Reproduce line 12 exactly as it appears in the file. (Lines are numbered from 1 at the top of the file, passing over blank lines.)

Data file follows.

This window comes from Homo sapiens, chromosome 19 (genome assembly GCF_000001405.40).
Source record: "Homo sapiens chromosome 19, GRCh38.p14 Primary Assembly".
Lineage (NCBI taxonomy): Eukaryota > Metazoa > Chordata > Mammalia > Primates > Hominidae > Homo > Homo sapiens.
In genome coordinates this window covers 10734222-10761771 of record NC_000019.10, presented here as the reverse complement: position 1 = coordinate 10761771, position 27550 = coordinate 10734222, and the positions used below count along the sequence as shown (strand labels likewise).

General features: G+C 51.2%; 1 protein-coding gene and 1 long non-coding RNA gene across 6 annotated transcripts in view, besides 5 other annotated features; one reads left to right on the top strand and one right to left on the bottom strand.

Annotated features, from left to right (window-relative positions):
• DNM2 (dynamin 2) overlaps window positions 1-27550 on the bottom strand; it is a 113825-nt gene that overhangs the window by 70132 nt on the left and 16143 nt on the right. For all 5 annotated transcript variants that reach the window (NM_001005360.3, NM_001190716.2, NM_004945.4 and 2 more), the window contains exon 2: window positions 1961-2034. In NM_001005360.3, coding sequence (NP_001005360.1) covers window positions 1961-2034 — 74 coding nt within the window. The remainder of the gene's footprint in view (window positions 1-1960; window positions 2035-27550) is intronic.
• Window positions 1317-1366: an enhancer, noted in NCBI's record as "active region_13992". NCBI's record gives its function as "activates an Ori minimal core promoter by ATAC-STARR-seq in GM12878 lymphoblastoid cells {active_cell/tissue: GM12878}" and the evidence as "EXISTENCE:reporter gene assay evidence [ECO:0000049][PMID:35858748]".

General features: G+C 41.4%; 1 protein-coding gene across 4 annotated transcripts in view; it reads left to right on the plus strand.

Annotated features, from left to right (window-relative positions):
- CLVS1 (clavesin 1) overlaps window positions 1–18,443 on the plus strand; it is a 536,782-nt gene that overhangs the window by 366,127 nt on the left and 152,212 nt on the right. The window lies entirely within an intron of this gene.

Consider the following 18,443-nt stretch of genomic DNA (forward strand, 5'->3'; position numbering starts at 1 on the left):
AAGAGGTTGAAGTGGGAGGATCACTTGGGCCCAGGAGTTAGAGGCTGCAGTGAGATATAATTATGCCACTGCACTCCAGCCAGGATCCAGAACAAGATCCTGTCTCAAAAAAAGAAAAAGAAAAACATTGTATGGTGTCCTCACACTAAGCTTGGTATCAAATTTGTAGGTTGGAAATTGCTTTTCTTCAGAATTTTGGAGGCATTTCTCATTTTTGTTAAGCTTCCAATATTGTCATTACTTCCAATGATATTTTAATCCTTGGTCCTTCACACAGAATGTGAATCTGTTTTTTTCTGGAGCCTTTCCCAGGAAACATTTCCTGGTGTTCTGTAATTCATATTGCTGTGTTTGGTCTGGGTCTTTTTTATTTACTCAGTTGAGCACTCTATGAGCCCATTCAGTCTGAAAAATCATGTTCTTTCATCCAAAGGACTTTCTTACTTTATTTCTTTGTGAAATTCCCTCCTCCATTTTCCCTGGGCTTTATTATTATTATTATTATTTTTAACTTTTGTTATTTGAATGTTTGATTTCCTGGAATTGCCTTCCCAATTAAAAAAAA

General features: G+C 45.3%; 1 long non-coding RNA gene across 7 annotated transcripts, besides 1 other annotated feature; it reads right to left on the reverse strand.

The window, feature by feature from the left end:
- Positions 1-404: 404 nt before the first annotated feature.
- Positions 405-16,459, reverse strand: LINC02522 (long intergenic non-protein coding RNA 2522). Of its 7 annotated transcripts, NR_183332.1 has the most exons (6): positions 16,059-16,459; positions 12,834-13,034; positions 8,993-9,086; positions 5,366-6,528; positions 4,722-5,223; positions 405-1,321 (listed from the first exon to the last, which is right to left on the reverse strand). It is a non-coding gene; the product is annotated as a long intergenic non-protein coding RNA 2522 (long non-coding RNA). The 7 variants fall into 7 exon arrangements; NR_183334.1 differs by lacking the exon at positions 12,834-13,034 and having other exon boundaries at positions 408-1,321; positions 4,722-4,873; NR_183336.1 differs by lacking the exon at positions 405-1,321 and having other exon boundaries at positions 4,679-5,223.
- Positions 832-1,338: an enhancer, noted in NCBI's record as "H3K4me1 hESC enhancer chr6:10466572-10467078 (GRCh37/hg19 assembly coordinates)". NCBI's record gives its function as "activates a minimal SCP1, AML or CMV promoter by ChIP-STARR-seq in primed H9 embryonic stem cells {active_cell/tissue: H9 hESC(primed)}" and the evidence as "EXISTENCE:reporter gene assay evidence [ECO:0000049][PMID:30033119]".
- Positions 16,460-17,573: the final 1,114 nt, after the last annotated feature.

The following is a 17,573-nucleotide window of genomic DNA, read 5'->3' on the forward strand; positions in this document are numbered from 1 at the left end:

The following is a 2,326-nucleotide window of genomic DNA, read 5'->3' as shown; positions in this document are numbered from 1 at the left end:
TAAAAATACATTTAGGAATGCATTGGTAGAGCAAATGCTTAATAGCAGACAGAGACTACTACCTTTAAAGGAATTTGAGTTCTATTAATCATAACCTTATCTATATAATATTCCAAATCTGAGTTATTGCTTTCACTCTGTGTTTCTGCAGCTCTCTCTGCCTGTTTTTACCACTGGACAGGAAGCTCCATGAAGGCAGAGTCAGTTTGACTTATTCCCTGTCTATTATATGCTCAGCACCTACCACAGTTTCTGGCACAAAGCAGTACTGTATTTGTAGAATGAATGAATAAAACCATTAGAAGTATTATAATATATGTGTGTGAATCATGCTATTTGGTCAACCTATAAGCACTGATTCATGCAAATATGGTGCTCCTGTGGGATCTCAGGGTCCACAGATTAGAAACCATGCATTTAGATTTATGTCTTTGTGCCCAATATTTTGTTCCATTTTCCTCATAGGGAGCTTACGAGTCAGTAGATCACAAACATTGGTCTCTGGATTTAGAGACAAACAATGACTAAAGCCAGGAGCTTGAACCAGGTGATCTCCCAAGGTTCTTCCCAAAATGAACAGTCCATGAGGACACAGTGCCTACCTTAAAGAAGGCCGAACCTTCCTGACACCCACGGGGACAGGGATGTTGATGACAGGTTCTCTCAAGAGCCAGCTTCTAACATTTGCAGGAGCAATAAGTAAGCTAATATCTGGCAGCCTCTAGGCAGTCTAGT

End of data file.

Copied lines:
Consider the following 18,443-nt stretch of genomic DNA (forward strand, 5'->3'; position numbering starts at 1 on the left):